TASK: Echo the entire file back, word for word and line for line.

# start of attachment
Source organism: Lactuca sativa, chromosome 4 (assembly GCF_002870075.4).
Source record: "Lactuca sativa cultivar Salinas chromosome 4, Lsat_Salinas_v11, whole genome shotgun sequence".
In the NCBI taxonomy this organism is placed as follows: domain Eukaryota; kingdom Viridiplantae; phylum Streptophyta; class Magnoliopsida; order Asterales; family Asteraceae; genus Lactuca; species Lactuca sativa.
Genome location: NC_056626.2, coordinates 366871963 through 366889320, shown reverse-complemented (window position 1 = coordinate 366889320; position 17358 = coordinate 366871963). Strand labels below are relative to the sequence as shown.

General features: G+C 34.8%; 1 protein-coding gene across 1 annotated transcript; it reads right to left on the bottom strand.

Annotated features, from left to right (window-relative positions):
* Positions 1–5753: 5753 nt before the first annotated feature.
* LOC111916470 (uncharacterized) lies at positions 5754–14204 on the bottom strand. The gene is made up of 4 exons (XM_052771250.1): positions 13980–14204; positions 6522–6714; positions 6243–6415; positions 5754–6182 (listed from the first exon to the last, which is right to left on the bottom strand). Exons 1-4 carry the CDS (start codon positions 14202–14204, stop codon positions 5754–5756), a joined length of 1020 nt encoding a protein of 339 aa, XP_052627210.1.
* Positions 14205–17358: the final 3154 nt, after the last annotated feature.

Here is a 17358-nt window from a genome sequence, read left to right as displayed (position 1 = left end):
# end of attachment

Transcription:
Source organism: Lactuca sativa, chromosome 4 (assembly GCF_002870075.4).
Source record: "Lactuca sativa cultivar Salinas chromosome 4, Lsat_Salinas_v11, whole genome shotgun sequence".
In the NCBI taxonomy this organism is placed as follows: domain Eukaryota; kingdom Viridiplantae; phylum Streptophyta; class Magnoliopsida; order Asterales; family Asteraceae; genus Lactuca; species Lactuca sativa.
Genome location: NC_056626.2, coordinates 366871963 through 366889320, shown reverse-complemented (window position 1 = coordinate 366889320; position 17358 = coordinate 366871963). Strand labels below are relative to the sequence as shown.

General features: G+C 34.8%; 1 protein-coding gene across 1 annotated transcript; it reads right to left on the bottom strand.

Annotated features, from left to right (window-relative positions):
* Positions 1–5753: 5753 nt before the first annotated feature.
* LOC111916470 (uncharacterized) lies at positions 5754–14204 on the bottom strand. The gene is made up of 4 exons (XM_052771250.1): positions 13980–14204; positions 6522–6714; positions 6243–6415; positions 5754–6182 (listed from the first exon to the last, which is right to left on the bottom strand). Exons 1-4 carry the CDS (start codon positions 14202–14204, stop codon positions 5754–5756), a joined length of 1020 nt encoding a protein of 339 aa, XP_052627210.1.
* Positions 14205–17358: the final 3154 nt, after the last annotated feature.

Here is a 17358-nt window from a genome sequence, read left to right as displayed (position 1 = left end):